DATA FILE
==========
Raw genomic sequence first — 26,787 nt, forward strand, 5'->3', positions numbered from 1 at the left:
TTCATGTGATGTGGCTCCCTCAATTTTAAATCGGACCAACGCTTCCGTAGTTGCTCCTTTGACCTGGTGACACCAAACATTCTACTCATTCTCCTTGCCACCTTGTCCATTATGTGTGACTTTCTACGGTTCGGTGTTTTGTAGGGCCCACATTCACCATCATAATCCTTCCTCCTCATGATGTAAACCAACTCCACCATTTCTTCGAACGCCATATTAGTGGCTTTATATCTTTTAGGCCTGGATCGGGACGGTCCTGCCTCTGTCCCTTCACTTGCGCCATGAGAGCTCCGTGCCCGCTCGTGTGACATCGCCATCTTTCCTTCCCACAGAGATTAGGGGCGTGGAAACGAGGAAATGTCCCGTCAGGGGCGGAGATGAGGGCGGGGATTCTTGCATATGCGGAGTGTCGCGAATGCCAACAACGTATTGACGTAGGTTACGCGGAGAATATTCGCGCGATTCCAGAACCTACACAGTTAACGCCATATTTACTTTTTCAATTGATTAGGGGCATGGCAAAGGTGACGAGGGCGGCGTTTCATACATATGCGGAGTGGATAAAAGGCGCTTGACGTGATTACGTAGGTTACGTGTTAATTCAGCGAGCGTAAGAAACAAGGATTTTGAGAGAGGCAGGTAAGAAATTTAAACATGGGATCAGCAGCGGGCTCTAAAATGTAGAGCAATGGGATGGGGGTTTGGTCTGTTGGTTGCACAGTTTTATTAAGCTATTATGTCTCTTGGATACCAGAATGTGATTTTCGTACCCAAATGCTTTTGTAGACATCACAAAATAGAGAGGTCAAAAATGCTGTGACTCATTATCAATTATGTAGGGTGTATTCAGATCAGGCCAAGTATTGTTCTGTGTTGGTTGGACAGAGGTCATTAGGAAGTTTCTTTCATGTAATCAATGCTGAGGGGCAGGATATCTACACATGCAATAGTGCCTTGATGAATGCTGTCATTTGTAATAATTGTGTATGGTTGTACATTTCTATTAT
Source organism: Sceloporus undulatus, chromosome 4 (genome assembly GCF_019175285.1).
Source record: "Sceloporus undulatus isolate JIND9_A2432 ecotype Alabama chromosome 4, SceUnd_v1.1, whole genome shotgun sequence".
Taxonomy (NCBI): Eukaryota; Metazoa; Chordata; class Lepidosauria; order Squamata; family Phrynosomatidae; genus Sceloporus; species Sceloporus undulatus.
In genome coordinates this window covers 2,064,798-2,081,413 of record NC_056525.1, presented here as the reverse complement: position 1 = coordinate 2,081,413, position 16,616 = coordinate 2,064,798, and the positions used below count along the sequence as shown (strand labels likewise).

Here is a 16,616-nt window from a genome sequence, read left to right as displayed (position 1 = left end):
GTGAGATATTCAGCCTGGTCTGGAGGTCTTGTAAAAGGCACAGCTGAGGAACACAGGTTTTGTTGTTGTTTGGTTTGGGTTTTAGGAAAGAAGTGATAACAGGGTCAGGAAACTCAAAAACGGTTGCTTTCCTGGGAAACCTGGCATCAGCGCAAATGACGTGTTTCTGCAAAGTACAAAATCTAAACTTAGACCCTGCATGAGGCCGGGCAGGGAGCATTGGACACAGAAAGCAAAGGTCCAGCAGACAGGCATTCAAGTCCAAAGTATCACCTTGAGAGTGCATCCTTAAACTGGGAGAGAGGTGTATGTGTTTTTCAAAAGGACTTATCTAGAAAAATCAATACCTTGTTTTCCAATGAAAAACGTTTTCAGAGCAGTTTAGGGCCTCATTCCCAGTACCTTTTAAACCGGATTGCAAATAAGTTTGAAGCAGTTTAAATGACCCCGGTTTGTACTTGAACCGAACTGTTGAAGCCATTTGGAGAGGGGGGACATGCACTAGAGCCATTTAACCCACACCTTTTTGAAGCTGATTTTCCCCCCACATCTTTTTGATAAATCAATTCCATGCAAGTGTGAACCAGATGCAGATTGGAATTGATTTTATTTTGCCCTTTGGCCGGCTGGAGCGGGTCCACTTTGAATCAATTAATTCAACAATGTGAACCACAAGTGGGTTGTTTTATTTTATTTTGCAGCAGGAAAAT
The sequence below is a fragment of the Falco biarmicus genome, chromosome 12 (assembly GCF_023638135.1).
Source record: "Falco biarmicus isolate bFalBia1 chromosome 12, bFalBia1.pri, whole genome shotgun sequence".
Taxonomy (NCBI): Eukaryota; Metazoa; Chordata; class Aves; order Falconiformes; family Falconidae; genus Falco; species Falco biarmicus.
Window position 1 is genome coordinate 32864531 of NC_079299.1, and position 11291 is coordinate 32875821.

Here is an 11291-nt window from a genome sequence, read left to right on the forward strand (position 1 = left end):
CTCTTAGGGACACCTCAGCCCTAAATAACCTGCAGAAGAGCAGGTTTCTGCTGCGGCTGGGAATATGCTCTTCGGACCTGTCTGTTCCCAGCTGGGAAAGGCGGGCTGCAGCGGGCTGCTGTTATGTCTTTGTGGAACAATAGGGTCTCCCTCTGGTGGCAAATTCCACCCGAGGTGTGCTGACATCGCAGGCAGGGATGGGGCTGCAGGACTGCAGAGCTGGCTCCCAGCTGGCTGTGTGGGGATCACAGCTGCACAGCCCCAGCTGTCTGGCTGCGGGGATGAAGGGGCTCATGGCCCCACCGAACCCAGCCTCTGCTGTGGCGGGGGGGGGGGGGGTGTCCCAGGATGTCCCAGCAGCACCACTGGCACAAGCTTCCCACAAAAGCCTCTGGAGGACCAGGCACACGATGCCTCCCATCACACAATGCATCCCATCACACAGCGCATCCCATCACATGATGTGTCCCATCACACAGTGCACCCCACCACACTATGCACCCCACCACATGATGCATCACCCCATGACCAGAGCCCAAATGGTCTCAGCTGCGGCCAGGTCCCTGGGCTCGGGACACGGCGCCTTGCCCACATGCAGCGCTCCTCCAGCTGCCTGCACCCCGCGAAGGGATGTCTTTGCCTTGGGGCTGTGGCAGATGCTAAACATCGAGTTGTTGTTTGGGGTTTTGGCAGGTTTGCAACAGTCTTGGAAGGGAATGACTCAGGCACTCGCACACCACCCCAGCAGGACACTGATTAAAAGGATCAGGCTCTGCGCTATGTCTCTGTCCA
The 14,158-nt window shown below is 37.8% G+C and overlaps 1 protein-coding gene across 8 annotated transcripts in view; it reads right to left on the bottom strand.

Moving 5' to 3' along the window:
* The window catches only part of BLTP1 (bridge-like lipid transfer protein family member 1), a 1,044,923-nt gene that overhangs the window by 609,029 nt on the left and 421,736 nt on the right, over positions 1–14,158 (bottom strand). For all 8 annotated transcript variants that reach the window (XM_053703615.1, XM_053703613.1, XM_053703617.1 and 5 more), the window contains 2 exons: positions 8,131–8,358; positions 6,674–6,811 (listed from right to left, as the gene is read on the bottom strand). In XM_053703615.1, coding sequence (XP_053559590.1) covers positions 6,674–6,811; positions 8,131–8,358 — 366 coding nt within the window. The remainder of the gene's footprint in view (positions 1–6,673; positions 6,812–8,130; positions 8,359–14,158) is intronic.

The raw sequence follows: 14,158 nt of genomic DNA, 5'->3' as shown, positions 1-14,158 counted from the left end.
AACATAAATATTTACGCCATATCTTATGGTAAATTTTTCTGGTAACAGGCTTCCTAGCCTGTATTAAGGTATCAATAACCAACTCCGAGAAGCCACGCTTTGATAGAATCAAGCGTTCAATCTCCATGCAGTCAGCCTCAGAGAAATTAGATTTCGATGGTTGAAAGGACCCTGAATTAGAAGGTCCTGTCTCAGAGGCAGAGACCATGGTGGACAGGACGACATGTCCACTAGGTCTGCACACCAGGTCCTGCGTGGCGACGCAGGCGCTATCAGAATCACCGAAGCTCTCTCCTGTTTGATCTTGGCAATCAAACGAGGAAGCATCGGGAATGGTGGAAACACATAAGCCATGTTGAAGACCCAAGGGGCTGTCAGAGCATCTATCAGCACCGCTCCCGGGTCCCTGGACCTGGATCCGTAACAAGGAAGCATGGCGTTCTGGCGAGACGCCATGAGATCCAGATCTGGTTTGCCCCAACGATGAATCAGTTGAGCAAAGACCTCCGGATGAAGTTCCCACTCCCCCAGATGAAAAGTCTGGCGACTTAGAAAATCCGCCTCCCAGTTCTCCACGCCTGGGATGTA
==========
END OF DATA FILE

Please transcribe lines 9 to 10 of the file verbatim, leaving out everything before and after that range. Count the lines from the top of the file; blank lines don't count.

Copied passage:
The sequence below is a fragment of the Falco biarmicus genome, chromosome 12 (assembly GCF_023638135.1).
Source record: "Falco biarmicus isolate bFalBia1 chromosome 12, bFalBia1.pri, whole genome shotgun sequence".